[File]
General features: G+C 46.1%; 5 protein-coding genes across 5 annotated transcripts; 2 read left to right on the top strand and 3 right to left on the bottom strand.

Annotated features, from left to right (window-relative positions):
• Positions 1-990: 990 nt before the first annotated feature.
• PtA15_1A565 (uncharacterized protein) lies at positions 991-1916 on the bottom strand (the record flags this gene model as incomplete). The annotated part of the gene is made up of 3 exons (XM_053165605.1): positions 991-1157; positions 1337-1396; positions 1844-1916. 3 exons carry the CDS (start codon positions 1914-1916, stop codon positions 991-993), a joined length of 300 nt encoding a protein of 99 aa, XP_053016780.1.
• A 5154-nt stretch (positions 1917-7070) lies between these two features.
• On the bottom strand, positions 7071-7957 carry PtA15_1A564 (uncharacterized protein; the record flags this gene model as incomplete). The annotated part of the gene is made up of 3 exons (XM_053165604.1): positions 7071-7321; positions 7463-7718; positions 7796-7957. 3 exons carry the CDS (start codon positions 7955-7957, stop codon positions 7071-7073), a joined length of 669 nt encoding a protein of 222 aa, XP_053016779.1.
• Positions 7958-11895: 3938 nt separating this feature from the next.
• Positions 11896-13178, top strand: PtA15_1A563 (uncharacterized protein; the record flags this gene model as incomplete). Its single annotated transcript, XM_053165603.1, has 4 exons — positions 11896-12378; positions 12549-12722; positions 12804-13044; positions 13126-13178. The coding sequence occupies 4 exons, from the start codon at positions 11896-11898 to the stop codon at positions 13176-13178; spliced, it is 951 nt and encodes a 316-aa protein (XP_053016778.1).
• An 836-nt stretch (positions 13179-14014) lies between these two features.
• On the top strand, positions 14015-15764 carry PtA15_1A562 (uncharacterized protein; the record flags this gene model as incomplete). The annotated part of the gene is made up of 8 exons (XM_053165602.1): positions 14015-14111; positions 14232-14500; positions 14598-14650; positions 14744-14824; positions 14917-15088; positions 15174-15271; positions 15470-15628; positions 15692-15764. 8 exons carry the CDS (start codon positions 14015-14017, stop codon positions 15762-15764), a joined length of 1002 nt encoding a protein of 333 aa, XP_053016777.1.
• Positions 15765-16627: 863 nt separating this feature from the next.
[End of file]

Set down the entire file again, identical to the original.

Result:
General features: G+C 46.1%; 5 protein-coding genes across 5 annotated transcripts; 2 read left to right on the top strand and 3 right to left on the bottom strand.

Annotated features, from left to right (window-relative positions):
• Positions 1-990: 990 nt before the first annotated feature.
• PtA15_1A565 (uncharacterized protein) lies at positions 991-1916 on the bottom strand (the record flags this gene model as incomplete). The annotated part of the gene is made up of 3 exons (XM_053165605.1): positions 991-1157; positions 1337-1396; positions 1844-1916. 3 exons carry the CDS (start codon positions 1914-1916, stop codon positions 991-993), a joined length of 300 nt encoding a protein of 99 aa, XP_053016780.1.
• A 5154-nt stretch (positions 1917-7070) lies between these two features.
• On the bottom strand, positions 7071-7957 carry PtA15_1A564 (uncharacterized protein; the record flags this gene model as incomplete). The annotated part of the gene is made up of 3 exons (XM_053165604.1): positions 7071-7321; positions 7463-7718; positions 7796-7957. 3 exons carry the CDS (start codon positions 7955-7957, stop codon positions 7071-7073), a joined length of 669 nt encoding a protein of 222 aa, XP_053016779.1.
• Positions 7958-11895: 3938 nt separating this feature from the next.
• Positions 11896-13178, top strand: PtA15_1A563 (uncharacterized protein; the record flags this gene model as incomplete). Its single annotated transcript, XM_053165603.1, has 4 exons — positions 11896-12378; positions 12549-12722; positions 12804-13044; positions 13126-13178. The coding sequence occupies 4 exons, from the start codon at positions 11896-11898 to the stop codon at positions 13176-13178; spliced, it is 951 nt and encodes a 316-aa protein (XP_053016778.1).
• An 836-nt stretch (positions 13179-14014) lies between these two features.
• On the top strand, positions 14015-15764 carry PtA15_1A562 (uncharacterized protein; the record flags this gene model as incomplete). The annotated part of the gene is made up of 8 exons (XM_053165602.1): positions 14015-14111; positions 14232-14500; positions 14598-14650; positions 14744-14824; positions 14917-15088; positions 15174-15271; positions 15470-15628; positions 15692-15764. 8 exons carry the CDS (start codon positions 14015-14017, stop codon positions 15762-15764), a joined length of 1002 nt encoding a protein of 333 aa, XP_053016777.1.
• Positions 15765-16627: 863 nt separating this feature from the next.